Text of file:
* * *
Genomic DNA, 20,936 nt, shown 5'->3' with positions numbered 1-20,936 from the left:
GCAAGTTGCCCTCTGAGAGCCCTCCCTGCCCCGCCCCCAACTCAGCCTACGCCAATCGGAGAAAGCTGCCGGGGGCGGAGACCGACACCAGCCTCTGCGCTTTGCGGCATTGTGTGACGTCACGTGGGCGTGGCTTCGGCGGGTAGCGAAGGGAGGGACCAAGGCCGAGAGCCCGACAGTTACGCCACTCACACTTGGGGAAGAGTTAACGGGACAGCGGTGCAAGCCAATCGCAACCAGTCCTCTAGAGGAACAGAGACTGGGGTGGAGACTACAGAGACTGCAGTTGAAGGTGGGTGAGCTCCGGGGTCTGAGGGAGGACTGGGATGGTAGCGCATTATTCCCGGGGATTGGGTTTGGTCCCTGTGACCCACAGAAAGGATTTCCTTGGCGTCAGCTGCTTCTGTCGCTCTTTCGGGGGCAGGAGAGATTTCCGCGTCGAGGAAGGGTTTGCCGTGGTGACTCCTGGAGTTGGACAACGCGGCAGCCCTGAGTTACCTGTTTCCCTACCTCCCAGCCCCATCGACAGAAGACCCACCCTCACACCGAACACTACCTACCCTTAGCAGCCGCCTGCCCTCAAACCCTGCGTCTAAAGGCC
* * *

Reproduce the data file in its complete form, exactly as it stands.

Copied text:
Genomic DNA, 20,936 nt, shown 5'->3' with positions numbered 1-20,936 from the left:
GCAAGTTGCCCTCTGAGAGCCCTCCCTGCCCCGCCCCCAACTCAGCCTACGCCAATCGGAGAAAGCTGCCGGGGGCGGAGACCGACACCAGCCTCTGCGCTTTGCGGCATTGTGTGACGTCACGTGGGCGTGGCTTCGGCGGGTAGCGAAGGGAGGGACCAAGGCCGAGAGCCCGACAGTTACGCCACTCACACTTGGGGAAGAGTTAACGGGACAGCGGTGCAAGCCAATCGCAACCAGTCCTCTAGAGGAACAGAGACTGGGGTGGAGACTACAGAGACTGCAGTTGAAGGTGGGTGAGCTCCGGGGTCTGAGGGAGGACTGGGATGGTAGCGCATTATTCCCGGGGATTGGGTTTGGTCCCTGTGACCCACAGAAAGGATTTCCTTGGCGTCAGCTGCTTCTGTCGCTCTTTCGGGGGCAGGAGAGATTTCCGCGTCGAGGAAGGGTTTGCCGTGGTGACTCCTGGAGTTGGACAACGCGGCAGCCCTGAGTTACCTGTTTCCCTACCTCCCAGCCCCATCGACAGAAGACCCACCCTCACACCGAACACTACCTACCCTTAGCAGCCGCCTGCCCTCAAACCCTGCGTCTAAAGGCC